To Make More Money in Government, Work for a Small Federal Agency

Do employees in your agency have an average salary as high as other agencies? There is a wide range of “average” salaries between large and small agencies. See how you compare to these averages and which cabinet level agencies have the highest and lowest average salary and which agency comes out first among all agencies as having the highest average salary.

Whenever we publish articles about federal salaries, especially when discussing “average” federal salary figures, there are numerous comments along the lines of “you should exclude employees in Washington, DC” or “higher graded employees should not be included in the average figure” or “the average is not as high as this in our agency.”

There is some validity to these statements. As we have pointed out previously, salaries in Washington, DC are higher than in the rest of the country.

Last week, I received a query from the Wall Street Journal asking about average federal salaries for a specific federal agency. In researching the answer, it became obvious there is a noticeable difference between agencies in how much they pay employees. All of the information is from statistics from the Office of Personnel Management.

Average Federal Employee Salary

Overall, the average federal employee salary, not including any benefits, is now $73,877. In the United States, the average federal employee makes $74,245. The first figure includes federal employees in US Territories or foreign countries.

How Agencies Are Defined by OPM—and the Highest Average Salary Among Cabinet Level Agencies

A small independent agency is defined by the Office of Personnel Management as one having less than 100 employees.
A medium sized independent agency is with with 100-999 employees; a large independent agency is 1000 or more employees and the cabinet level agencies are the very large agencies most of us are familiar with. The dollar figures are the average salaries for these particular agencies.

Some of the smaller agencies are unknown to most people. Small agencies are ones such as the African Development Foundation ($105,192), the Commission on Civil Rights ($107,765); the Commission of Fine Arts ($97,880); and the Christopher Columbus Fellowship Foundation ($68,903).

Medium agencies include agencies such as the Federal Labor Relations Authority ($115,253), the Merit Systems Protection Board ($119,694), the Federal Housing Finance Agency ($147,547), and the Pension Benefit Guaranty Corporation ($99,418).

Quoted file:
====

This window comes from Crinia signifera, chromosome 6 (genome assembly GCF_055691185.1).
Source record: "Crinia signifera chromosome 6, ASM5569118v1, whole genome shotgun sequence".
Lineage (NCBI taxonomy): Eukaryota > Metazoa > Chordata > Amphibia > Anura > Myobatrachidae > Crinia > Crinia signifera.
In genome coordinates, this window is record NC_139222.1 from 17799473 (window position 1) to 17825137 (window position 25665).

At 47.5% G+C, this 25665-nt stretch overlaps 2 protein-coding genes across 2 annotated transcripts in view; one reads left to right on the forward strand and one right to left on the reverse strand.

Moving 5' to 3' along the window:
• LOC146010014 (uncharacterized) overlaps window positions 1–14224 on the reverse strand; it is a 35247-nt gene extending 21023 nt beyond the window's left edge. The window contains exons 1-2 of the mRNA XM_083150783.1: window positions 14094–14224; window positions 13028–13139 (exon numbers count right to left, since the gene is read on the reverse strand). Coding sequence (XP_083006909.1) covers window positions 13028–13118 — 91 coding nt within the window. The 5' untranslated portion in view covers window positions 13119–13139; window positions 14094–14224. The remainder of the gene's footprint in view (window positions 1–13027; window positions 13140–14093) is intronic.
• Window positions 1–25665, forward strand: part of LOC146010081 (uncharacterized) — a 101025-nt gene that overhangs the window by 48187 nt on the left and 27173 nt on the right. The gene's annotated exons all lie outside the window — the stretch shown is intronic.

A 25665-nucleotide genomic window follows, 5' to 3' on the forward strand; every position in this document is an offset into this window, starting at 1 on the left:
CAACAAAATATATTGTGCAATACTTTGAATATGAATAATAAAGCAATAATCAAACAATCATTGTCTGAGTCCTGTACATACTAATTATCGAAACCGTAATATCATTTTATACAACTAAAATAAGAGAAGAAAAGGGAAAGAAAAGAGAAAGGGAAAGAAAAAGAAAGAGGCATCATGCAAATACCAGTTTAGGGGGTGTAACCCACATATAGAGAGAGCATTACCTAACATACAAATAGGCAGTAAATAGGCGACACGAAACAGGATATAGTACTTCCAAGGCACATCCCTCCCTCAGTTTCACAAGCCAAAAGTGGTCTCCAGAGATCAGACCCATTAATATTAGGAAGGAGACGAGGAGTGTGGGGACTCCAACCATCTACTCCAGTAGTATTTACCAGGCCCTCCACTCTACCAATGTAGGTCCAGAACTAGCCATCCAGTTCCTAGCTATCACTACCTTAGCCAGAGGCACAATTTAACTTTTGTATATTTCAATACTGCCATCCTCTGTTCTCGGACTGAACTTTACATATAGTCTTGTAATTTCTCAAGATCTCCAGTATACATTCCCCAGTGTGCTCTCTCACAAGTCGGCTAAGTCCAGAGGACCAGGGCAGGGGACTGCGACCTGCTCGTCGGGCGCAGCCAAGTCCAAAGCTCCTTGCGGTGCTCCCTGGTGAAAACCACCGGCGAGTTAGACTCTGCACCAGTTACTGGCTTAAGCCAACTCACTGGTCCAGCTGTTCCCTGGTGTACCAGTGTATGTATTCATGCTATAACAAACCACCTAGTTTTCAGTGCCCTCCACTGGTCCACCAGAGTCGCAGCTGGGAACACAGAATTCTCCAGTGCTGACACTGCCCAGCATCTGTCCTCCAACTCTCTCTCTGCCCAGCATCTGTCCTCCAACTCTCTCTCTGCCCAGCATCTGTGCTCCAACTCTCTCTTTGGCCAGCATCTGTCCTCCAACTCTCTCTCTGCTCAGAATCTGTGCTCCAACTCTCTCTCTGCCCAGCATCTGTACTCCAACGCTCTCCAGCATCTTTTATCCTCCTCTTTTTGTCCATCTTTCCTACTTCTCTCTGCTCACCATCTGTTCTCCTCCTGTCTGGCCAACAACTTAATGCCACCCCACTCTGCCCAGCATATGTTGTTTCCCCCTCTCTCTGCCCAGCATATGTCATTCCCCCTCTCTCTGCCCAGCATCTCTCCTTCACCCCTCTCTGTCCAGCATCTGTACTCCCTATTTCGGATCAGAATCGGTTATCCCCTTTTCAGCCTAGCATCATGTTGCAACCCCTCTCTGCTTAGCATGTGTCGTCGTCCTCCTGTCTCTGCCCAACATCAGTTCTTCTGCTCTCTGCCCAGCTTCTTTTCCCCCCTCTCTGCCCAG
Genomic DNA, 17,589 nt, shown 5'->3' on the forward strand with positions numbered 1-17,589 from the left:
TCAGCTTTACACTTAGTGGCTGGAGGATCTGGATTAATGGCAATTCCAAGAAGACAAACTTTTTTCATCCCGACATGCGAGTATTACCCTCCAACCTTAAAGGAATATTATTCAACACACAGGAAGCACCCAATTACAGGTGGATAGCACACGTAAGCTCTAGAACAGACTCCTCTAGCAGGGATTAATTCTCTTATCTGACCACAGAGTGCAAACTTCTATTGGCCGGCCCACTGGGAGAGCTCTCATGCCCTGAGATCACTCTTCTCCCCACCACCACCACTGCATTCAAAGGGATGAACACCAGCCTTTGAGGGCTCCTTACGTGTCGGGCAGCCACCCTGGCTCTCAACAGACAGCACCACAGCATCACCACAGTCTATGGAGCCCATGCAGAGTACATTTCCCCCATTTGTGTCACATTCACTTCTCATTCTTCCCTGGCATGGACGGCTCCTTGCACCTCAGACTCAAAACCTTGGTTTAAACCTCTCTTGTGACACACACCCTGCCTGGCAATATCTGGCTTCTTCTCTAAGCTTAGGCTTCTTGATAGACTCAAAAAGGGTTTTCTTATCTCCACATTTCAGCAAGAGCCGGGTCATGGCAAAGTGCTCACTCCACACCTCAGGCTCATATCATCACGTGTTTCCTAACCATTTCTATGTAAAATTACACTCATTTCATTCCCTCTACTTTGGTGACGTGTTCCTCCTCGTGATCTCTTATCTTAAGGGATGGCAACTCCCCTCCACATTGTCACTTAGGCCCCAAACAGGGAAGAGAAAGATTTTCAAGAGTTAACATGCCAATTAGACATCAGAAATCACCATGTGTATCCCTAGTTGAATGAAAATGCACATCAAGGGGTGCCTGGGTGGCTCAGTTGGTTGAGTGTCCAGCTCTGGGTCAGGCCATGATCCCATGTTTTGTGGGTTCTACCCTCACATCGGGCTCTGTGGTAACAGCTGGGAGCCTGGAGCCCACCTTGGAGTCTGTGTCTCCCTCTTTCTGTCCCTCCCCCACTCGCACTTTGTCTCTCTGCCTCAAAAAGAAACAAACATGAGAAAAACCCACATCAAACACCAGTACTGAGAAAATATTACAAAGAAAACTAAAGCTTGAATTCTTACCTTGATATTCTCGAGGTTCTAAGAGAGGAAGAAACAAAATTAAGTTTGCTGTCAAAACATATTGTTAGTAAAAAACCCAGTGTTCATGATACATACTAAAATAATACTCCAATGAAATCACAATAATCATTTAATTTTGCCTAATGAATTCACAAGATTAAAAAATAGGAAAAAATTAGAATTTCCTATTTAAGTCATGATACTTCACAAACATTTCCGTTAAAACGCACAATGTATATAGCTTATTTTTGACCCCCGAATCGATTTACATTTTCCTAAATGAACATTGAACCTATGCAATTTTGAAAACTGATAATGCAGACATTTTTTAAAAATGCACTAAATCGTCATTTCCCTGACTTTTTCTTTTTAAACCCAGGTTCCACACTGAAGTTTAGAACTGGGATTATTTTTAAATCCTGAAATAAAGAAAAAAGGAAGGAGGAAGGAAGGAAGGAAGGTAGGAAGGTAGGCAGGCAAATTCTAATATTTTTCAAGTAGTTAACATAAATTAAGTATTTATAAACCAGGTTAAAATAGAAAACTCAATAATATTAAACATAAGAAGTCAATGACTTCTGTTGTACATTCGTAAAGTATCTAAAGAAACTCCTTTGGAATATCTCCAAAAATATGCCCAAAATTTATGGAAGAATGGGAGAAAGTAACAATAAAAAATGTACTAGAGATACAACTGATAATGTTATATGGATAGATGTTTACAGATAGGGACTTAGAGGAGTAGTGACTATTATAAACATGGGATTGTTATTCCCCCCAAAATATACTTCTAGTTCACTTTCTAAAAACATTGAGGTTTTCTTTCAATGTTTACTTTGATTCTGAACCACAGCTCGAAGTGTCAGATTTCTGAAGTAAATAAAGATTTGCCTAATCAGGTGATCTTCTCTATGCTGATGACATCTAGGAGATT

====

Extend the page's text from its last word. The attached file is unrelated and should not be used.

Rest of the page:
The large independent agencies include the Equal Employment Opportunity Commission ($84,940); the Federal Trade Commission ($117,471); and the Office of Personnel Management ($69,925).

The cabinet level agencies include the Department of Defense ($69,723); the Department of Education—which has the highest average among this category of agencies—($103,849); and the Department of Transportation ($103,512).

The cabinet level agency with the lowest average salary: the Department of Agriculture ($64,867).

Agency With the Highest Average Salary in the Federal Government

So which agency has the distinction of having the highest average federal salary?

Perhaps you thought it would be the Federal Housing Finance Agency with an average salary of $147,547.  This agency is a new agency created in 2008 and describes itself as “a world-class, empowered regulator with all of the authorities necessary to oversee vital components of our country’s secondary mortgage markets – Fannie Mae, Freddie Mac, and the Federal Home Loan Banks.”

This small agency is certainly a contender. But is comes in behind a small agency unknown to most Americans: the Nuclear Waste Technical Review Board ($147,812). Its sole purpose is to provide independent scientific and technical oversight of the Department of Energy’s program for managing and disposing of high-level radioactive waste and spent nuclear fuel. The agency had a number of people with a salary of more than $163,000 in 2009 (the average salary figures cited above are as of March 2010) with a title listed as “Miscellaneous Administration and Program.”

No doubt, there are numerous reasons for the wide variety of average salaries among federal agencies depending on the agency, its mission and the specialties of its workforce. In general, the smaller more specialized agencies have higher salaries and, of course, a smaller number of employees on the payroll.

About the Author

Ralph Smith has several decades of experience working with federal human resources issues. He has written extensively on a full range of human resources topics in books and newsletters and is a co-founder of two companies and several newsletters on federal human resources. Follow Ralph on Twitter: @RalphSmith47